• Have backup for when you get busy. So your business is thriving —  but do you have a plan in place for the time you get so busy that delivery becomes challenging? Too many clients is a good problem to have — unless you begin to lose them because you cannot meet their demands. Planning ahead for such a scenario is critical. In this case, it becomes essential to know others in your industry so you can funnel overflow business to them. A backup provider will also allow you to close up shop every once in a while to take that necessary and well-deserved vacation.

Competition or colleagues?

It’s human to stress just a little when you’re a mortgage broker and the guy who does his introduction just ahead of you at a mixer announces he’s from Great Central Mortgage. Who wouldn’t freeze? But instead of getting angry, quiet, or trying to bluster past him with your cleverness and cacophony, take a deep breath and know that those who are meant to connect with you will — just as they would have if Mr. Great Central were not there.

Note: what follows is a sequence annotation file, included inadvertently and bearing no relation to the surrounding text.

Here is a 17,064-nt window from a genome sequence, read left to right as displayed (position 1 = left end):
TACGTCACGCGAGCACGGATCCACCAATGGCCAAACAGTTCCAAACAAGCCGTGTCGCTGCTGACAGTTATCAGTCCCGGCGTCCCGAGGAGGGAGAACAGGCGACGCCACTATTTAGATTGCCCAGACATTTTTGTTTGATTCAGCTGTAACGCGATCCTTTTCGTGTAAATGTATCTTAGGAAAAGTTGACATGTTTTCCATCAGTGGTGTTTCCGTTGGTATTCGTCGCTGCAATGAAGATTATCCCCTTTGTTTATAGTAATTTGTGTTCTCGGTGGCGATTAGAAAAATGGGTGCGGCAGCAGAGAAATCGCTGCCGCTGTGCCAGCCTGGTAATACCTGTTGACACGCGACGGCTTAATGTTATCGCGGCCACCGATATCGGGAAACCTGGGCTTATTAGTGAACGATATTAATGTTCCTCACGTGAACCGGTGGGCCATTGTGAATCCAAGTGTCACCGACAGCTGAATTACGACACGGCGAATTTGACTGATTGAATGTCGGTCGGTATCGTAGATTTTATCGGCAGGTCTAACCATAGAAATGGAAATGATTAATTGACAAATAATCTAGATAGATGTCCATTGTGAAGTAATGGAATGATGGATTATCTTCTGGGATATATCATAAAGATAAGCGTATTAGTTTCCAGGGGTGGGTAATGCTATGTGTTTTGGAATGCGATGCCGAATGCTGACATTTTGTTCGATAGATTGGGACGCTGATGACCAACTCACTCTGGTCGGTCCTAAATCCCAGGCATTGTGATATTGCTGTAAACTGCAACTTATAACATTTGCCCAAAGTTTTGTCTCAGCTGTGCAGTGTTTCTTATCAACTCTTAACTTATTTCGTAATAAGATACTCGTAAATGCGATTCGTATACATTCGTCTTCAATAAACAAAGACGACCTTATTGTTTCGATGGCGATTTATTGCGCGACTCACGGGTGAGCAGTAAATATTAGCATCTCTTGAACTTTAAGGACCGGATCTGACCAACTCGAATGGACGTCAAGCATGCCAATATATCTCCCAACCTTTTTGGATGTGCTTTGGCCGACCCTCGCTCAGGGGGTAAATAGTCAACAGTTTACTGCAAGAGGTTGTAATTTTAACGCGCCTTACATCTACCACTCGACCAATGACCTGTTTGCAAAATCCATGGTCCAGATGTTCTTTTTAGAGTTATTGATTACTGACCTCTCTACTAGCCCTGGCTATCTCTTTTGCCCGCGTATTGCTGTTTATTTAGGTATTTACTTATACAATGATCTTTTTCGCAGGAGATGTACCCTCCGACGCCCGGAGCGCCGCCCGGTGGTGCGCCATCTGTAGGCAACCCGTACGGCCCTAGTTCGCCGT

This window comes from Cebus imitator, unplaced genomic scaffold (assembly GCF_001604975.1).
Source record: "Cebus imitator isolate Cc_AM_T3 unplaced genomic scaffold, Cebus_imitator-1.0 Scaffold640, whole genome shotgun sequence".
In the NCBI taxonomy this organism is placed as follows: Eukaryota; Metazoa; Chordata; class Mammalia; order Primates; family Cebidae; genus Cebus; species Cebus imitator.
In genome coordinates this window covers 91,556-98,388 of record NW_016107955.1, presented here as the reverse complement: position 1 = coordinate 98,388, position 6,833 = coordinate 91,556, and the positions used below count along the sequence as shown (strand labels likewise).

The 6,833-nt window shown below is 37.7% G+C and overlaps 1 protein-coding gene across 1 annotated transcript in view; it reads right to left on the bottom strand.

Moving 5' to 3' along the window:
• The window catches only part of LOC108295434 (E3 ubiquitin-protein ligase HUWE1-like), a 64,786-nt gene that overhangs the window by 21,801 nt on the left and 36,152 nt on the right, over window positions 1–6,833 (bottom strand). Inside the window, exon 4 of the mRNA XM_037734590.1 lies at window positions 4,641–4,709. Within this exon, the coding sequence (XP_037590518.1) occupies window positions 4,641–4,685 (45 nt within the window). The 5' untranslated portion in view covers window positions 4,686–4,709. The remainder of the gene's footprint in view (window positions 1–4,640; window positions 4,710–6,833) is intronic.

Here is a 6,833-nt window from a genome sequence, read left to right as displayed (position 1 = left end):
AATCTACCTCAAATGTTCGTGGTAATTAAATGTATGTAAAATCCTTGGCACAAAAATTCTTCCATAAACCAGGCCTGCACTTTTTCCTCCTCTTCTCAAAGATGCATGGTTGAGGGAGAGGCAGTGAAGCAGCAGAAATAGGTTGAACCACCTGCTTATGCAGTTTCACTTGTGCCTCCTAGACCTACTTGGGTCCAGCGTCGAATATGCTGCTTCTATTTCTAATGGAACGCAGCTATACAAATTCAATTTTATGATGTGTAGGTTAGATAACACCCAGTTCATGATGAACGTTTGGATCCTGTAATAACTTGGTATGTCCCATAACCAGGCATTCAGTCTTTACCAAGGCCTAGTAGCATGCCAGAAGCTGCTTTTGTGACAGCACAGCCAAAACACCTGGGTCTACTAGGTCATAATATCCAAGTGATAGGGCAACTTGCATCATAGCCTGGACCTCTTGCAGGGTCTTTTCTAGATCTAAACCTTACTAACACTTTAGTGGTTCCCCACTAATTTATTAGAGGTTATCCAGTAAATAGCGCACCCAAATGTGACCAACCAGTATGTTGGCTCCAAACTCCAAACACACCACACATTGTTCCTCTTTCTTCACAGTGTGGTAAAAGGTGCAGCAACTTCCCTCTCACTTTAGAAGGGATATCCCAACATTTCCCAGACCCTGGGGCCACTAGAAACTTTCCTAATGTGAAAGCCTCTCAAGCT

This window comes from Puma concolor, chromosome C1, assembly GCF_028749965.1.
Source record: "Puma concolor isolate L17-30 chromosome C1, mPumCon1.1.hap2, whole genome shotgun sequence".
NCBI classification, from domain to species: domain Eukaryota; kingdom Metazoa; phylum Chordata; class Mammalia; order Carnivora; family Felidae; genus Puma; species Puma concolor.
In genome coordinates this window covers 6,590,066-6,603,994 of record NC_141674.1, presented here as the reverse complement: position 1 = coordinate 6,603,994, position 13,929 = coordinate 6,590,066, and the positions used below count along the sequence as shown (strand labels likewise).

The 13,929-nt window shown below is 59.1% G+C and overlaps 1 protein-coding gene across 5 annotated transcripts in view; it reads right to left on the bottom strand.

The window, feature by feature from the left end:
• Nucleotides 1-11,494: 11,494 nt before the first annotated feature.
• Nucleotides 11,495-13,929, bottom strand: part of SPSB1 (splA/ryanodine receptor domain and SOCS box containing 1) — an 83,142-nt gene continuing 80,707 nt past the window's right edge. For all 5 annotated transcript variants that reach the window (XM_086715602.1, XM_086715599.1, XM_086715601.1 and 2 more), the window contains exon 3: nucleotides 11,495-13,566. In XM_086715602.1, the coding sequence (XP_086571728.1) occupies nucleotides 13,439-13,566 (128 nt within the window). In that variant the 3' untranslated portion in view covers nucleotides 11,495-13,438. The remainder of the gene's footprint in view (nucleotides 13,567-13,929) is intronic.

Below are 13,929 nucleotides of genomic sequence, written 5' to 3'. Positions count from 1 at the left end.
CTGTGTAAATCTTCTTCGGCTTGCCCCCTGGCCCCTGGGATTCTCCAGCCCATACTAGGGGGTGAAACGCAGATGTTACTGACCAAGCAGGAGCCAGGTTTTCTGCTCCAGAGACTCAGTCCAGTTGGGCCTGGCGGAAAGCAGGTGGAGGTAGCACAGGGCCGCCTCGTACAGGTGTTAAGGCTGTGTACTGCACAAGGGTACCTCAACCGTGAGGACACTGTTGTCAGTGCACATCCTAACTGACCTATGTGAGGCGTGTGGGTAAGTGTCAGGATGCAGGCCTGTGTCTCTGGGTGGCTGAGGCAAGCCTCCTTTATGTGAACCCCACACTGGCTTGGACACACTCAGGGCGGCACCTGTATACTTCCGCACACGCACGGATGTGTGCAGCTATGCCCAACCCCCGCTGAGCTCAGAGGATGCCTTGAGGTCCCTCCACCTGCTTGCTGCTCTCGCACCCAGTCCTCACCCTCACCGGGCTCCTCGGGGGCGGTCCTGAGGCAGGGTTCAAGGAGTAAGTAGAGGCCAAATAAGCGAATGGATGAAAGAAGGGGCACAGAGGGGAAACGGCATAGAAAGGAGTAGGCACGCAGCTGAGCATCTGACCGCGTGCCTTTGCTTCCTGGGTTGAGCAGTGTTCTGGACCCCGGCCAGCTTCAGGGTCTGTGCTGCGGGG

When we can view others in our industry as colleagues, rather than as competitors, we begin to make progress in allowing the universe to provide for us. In viewing them as colleagues, we are much more likely to create partnerships than to look for reasons to escalate the divide.


Laura Orsini is a professional editor, writer and marketing advisor who works primarily with self-publishing authors., or 602-518-5376.

Reprinted from AzNetNews, Volume 26, Number 5, October/November 2007.